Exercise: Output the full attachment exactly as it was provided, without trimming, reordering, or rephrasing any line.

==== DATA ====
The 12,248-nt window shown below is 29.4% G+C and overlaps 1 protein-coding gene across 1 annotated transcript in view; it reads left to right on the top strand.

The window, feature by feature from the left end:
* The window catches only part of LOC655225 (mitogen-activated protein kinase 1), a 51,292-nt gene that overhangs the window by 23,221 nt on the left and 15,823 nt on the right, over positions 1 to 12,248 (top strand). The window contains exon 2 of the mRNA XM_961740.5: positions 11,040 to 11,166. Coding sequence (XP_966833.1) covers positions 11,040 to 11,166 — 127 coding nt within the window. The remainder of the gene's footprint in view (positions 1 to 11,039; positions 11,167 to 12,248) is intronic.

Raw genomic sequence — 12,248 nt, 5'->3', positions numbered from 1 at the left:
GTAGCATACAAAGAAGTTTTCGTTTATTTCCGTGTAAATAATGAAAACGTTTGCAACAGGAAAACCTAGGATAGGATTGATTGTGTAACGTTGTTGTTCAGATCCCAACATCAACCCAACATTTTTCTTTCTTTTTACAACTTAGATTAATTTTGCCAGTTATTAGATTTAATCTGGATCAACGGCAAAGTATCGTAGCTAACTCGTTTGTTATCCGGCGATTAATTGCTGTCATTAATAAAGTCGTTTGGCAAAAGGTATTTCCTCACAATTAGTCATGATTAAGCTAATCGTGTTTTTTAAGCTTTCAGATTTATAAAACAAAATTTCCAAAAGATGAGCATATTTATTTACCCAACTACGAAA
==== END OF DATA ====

The 12,248-nt window shown below is 29.4% G+C and overlaps 1 protein-coding gene across 1 annotated transcript in view; it reads left to right on the top strand.

The window, feature by feature from the left end:
* The window catches only part of LOC655225 (mitogen-activated protein kinase 1), a 51,292-nt gene that overhangs the window by 23,221 nt on the left and 15,823 nt on the right, over positions 1 to 12,248 (top strand). The window contains exon 2 of the mRNA XM_961740.5: positions 11,040 to 11,166. Coding sequence (XP_966833.1) covers positions 11,040 to 11,166 — 127 coding nt within the window. The remainder of the gene's footprint in view (positions 1 to 11,039; positions 11,167 to 12,248) is intronic.

Raw genomic sequence — 12,248 nt, 5'->3', positions numbered from 1 at the left:
GTAGCATACAAAGAAGTTTTCGTTTATTTCCGTGTAAATAATGAAAACGTTTGCAACAGGAAAACCTAGGATAGGATTGATTGTGTAACGTTGTTGTTCAGATCCCAACATCAACCCAACATTTTTCTTTCTTTTTACAACTTAGATTAATTTTGCCAGTTATTAGATTTAATCTGGATCAACGGCAAAGTATCGTAGCTAACTCGTTTGTTATCCGGCGATTAATTGCTGTCATTAATAAAGTCGTTTGGCAAAAGGTATTTCCTCACAATTAGTCATGATTAAGCTAATCGTGTTTTTTAAGCTTTCAGATTTATAAAACAAAATTTCCAAAAGATGAGCATATTTATTTACCCAACTACGAAA